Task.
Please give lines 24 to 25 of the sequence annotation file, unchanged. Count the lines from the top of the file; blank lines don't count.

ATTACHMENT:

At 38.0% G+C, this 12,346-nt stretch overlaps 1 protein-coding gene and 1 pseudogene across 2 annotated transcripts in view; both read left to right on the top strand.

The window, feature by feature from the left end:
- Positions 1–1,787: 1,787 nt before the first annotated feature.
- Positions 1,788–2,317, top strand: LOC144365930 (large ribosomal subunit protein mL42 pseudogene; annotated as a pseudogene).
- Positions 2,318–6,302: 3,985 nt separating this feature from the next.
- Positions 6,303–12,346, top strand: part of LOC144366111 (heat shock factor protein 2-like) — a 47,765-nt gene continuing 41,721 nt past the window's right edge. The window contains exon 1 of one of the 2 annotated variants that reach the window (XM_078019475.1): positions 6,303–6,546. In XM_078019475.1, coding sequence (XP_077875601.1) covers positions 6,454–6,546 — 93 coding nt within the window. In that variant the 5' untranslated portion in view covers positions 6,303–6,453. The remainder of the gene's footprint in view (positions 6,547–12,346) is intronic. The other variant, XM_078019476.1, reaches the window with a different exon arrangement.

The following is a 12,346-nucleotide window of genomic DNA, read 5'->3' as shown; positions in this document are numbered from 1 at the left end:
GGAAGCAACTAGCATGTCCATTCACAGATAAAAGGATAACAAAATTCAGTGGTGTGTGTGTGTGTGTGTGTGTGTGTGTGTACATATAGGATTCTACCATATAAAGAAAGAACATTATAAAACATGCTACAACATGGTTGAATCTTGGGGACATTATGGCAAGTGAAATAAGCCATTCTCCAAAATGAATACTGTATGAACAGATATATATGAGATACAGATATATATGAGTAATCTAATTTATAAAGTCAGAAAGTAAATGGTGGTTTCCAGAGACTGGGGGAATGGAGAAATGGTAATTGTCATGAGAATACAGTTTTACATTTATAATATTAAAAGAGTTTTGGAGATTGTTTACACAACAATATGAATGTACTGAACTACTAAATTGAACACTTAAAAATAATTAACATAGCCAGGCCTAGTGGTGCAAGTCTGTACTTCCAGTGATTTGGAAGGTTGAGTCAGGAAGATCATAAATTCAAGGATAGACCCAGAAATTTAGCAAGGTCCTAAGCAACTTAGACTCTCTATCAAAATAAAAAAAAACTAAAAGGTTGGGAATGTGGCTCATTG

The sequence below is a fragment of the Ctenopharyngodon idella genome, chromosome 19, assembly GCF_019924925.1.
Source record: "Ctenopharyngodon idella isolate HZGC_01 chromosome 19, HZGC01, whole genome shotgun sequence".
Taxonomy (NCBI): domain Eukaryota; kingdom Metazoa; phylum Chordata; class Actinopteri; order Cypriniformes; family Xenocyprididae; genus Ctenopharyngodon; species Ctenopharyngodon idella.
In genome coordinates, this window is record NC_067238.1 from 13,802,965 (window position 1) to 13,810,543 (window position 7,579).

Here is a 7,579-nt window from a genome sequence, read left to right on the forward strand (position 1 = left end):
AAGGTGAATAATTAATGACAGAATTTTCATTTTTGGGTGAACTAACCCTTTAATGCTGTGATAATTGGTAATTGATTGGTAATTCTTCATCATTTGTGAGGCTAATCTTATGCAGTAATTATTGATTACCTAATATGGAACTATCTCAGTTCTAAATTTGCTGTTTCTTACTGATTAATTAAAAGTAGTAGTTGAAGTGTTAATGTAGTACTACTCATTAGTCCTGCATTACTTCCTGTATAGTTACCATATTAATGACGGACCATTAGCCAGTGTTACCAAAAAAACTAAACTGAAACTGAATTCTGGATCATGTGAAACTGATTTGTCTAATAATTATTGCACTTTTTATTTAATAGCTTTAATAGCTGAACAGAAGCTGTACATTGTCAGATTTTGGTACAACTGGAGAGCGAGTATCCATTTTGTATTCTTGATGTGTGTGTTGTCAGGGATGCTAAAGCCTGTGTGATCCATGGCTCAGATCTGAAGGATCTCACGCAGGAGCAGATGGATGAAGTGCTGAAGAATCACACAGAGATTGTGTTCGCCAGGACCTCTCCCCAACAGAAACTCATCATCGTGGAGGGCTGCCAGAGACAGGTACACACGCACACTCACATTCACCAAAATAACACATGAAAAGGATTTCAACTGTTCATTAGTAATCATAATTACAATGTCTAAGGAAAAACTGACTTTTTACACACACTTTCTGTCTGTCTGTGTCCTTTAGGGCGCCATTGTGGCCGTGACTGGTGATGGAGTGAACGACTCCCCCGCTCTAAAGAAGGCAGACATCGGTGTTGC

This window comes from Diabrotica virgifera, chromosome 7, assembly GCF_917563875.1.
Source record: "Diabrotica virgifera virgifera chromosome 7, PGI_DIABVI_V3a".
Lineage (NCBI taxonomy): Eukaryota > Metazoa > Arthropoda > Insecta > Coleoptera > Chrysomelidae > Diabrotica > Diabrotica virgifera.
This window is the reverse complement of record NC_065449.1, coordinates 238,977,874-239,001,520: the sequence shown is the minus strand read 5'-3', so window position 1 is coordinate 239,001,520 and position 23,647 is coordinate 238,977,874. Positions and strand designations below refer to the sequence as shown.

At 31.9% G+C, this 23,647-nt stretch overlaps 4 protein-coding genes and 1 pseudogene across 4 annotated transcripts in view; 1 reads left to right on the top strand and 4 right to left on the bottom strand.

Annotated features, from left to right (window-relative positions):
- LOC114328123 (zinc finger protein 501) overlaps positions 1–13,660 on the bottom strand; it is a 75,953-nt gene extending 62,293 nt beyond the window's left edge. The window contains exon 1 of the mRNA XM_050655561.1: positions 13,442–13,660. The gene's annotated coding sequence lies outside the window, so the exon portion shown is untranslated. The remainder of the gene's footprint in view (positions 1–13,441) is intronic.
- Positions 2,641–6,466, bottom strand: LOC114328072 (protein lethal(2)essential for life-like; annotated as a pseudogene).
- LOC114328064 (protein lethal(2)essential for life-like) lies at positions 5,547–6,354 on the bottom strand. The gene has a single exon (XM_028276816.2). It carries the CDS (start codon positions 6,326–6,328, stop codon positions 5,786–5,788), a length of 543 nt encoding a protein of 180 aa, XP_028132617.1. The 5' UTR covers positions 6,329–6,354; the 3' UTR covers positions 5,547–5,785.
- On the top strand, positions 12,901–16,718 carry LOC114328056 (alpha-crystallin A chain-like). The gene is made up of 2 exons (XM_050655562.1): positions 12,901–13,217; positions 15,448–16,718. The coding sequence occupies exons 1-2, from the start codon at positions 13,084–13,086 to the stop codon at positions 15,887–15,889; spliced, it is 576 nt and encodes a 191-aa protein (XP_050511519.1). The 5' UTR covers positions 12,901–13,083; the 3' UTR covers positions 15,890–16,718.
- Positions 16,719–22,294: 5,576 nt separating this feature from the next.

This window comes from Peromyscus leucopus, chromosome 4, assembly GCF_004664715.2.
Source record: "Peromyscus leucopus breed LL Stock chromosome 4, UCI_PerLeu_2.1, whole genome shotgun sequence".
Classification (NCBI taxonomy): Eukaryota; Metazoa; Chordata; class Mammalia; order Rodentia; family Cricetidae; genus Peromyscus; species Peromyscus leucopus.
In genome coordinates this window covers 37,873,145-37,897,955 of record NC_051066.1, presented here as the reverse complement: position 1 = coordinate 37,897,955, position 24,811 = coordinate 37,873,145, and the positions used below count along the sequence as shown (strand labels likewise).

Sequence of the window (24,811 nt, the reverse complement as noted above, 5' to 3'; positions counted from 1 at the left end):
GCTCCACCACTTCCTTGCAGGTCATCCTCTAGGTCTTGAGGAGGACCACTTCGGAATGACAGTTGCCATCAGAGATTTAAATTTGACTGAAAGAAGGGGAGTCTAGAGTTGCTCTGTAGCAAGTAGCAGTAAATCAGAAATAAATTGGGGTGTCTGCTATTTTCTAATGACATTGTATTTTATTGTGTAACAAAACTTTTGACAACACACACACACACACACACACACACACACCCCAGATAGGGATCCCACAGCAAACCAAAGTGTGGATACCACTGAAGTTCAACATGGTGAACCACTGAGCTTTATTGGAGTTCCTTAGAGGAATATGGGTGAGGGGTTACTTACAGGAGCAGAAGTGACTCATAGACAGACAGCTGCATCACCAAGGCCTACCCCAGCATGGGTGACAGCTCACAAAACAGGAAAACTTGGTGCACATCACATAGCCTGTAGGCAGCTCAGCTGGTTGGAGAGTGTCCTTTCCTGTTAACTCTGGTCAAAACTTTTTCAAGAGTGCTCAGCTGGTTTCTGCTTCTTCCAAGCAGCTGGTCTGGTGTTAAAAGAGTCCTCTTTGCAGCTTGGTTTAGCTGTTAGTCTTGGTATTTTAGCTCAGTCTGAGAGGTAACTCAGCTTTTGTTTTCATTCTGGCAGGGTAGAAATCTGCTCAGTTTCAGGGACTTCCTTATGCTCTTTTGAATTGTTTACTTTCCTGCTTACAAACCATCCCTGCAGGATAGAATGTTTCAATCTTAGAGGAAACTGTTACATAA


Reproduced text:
- On the top strand, positions 12,901–16,718 carry LOC114328056 (alpha-crystallin A chain-like). The gene is made up of 2 exons (XM_050655562.1): positions 12,901–13,217; positions 15,448–16,718. The coding sequence occupies exons 1-2, from the start codon at positions 13,084–13,086 to the stop codon at positions 15,887–15,889; spliced, it is 576 nt and encodes a 191-aa protein (XP_050511519.1). The 5' UTR covers positions 12,901–13,083; the 3' UTR covers positions 15,890–16,718.
- Positions 16,719–22,294: 5,576 nt separating this feature from the next.